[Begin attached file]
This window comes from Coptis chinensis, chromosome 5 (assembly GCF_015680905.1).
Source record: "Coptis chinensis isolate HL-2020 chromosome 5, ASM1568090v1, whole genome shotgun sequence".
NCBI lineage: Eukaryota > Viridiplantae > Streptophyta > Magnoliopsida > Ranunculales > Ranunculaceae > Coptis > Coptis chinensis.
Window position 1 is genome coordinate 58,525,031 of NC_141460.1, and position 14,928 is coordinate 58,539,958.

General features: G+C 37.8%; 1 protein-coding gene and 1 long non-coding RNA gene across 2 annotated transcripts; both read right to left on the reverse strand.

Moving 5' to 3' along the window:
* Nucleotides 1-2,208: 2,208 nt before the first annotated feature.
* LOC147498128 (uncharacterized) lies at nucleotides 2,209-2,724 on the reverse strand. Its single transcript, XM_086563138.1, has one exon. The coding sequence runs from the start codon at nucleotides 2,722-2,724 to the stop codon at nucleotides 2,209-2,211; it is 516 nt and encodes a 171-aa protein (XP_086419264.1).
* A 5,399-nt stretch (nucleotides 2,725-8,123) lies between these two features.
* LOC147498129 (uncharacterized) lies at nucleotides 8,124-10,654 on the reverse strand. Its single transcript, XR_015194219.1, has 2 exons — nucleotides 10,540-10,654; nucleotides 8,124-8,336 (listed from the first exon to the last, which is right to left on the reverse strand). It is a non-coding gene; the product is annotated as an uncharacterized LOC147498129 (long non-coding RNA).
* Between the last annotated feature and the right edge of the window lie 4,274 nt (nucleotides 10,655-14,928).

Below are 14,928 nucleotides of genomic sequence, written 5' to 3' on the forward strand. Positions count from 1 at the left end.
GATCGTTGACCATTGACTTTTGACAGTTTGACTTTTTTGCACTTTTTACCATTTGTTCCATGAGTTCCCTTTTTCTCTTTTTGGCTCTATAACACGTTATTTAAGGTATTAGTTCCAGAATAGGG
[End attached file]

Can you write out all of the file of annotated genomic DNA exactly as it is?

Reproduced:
This window comes from Coptis chinensis, chromosome 5 (assembly GCF_015680905.1).
Source record: "Coptis chinensis isolate HL-2020 chromosome 5, ASM1568090v1, whole genome shotgun sequence".
NCBI lineage: Eukaryota > Viridiplantae > Streptophyta > Magnoliopsida > Ranunculales > Ranunculaceae > Coptis > Coptis chinensis.
Window position 1 is genome coordinate 58,525,031 of NC_141460.1, and position 14,928 is coordinate 58,539,958.

General features: G+C 37.8%; 1 protein-coding gene and 1 long non-coding RNA gene across 2 annotated transcripts; both read right to left on the reverse strand.

Moving 5' to 3' along the window:
* Nucleotides 1-2,208: 2,208 nt before the first annotated feature.
* LOC147498128 (uncharacterized) lies at nucleotides 2,209-2,724 on the reverse strand. Its single transcript, XM_086563138.1, has one exon. The coding sequence runs from the start codon at nucleotides 2,722-2,724 to the stop codon at nucleotides 2,209-2,211; it is 516 nt and encodes a 171-aa protein (XP_086419264.1).
* A 5,399-nt stretch (nucleotides 2,725-8,123) lies between these two features.
* LOC147498129 (uncharacterized) lies at nucleotides 8,124-10,654 on the reverse strand. Its single transcript, XR_015194219.1, has 2 exons — nucleotides 10,540-10,654; nucleotides 8,124-8,336 (listed from the first exon to the last, which is right to left on the reverse strand). It is a non-coding gene; the product is annotated as an uncharacterized LOC147498129 (long non-coding RNA).
* Between the last annotated feature and the right edge of the window lie 4,274 nt (nucleotides 10,655-14,928).

Below are 14,928 nucleotides of genomic sequence, written 5' to 3' on the forward strand. Positions count from 1 at the left end.
GATCGTTGACCATTGACTTTTGACAGTTTGACTTTTTTGCACTTTTTACCATTTGTTCCATGAGTTCCCTTTTTCTCTTTTTGGCTCTATAACACGTTATTTAAGGTATTAGTTCCAGAATAGGG